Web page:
After meeting with Trump, Rifle’s Couey says he cares about average folks
March 14, 2017
A Rifle rancher, who happens to also be the new Garfield County Republican Party chair, went to the White House Monday to tell the president about her family's struggle with the Affordable Care Act.
And though she initially supported Ted Cruz for the Republican presidential nomination, she said Donald Trump's first months in office and her trip to meet the man in person have her convinced that he's right for the job.
Carrie Couey, a Rifle rancher who got the invitation late last week to join Trump's health-care listening session, said she didn't know what to expect from him.
"At first I thought I was being pranked by the local news media because I'm the new chair of the Republican Party in Garfield County," she told the Post Independent on Tuesday.
Even before she stepped into the local party's leadership, she had been vocal about her opposition to the ACA and how it has impacted her family. She appeared in a political commercial opposing Sen. Michael Bennet, a Colorado Democrat who voted for the ACA. That appearance must have caught the eye of someone at the White House and led to her invitation to meet Trump, she said.
"It's a great honor for you to share your personal stories of struggle under the enormous strain imposed on you by the very, very failed and failing Obamacare law," Trump told Couey and others invited to the White House to speak against the ACA.
"You represent the millions of Americans who have seen their Obamacare premiums increase by double digits and even triple digits … And the deductibles are so high you don't even get to use it," said the president.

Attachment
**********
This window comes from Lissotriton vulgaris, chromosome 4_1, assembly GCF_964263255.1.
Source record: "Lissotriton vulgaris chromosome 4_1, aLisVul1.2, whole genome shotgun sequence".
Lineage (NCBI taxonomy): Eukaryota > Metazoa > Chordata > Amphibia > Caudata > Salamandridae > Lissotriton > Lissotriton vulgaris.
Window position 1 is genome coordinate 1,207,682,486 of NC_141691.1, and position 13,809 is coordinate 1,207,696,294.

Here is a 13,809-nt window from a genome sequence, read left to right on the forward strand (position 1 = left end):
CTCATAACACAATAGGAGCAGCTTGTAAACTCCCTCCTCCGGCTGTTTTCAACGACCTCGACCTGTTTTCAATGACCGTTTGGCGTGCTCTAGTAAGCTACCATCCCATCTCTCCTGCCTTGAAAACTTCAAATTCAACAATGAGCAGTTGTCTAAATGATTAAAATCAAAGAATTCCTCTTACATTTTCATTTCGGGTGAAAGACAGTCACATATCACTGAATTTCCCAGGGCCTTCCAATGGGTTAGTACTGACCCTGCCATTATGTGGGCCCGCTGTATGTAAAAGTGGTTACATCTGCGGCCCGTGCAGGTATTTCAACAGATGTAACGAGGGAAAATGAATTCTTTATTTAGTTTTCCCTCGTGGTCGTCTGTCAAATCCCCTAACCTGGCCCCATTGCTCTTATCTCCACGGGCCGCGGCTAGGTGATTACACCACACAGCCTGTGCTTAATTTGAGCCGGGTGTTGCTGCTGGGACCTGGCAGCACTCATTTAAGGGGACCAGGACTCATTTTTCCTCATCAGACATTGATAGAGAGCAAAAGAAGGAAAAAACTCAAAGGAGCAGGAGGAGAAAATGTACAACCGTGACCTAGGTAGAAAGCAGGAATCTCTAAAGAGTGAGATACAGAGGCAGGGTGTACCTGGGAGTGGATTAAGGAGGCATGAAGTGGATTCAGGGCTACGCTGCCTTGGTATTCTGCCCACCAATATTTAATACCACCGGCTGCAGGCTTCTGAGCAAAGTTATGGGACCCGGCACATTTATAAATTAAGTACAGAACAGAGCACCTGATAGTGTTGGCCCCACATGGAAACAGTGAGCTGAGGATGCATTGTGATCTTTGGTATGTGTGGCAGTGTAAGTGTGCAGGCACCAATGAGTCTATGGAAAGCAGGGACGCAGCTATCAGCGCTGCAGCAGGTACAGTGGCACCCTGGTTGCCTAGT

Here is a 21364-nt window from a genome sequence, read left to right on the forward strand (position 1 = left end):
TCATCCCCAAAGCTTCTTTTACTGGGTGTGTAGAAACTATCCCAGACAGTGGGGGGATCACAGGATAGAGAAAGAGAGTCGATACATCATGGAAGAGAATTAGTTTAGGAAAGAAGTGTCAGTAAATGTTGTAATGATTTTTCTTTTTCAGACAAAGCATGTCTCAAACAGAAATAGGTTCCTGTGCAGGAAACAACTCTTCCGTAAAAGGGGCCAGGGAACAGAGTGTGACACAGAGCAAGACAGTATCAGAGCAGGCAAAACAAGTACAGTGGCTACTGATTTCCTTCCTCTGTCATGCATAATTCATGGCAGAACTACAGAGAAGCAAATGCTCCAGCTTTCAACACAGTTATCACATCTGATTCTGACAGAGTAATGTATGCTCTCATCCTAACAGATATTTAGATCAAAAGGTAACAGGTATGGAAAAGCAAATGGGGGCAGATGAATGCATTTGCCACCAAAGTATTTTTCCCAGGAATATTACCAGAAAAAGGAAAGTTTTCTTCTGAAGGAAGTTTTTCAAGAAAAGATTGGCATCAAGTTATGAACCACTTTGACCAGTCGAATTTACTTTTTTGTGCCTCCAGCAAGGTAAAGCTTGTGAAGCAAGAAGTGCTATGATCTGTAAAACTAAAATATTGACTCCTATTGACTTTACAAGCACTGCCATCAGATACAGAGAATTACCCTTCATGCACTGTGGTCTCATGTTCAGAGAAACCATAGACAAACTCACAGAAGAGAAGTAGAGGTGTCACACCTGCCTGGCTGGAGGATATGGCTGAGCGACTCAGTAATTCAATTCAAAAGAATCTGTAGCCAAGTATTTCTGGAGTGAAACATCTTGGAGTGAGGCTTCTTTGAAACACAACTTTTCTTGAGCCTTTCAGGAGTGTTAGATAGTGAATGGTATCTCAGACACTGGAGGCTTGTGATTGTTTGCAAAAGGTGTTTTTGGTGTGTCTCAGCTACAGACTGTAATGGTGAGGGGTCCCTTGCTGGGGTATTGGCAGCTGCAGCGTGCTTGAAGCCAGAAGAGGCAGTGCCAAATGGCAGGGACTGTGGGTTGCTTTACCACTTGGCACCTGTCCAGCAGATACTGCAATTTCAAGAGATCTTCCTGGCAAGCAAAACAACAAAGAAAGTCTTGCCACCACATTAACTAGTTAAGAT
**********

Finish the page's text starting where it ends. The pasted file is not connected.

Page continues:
"Our rates are three times what they were before Obamacare started," and Garfield County has only one provider now, Couey told Trump in the Roosevelt Room of the White House. A photo of Trump grasping her hand was distributed nationally by the Associated Press and published in Tuesday's Post Independent.
"It was very positive for me," Couey said Tuesday. "He was very easy to be around, and he was respectful and attentive. He obviously appreciates the perspective of the average Jane and the average Joe. I'm very excited to have a president who makes campaign promises that he tries to the best of his ability to keep."
Couey said she went to the meeting to give a voice to the self-employed, especially those in agriculture and ranching.
Also in attendance was Health and Human Services Secretary Tom Price.
The president said that his administration and his allies in Congress are "committed to repealing and replacing this disastrous law with a health-care plan that lowers cost, expands choice, and ensures access for everyone."
Also on Monday, the Congressional Budget Office issued a scorecard saying that in the next 10 years, as many as 24 million fewer Americans would be insured under the Republicans' health-care plan. The Trump administration has disputed those numbers.
The American Health Care Act also would cut $337 billion from the deficit in that same period, according to the CBO's estimates.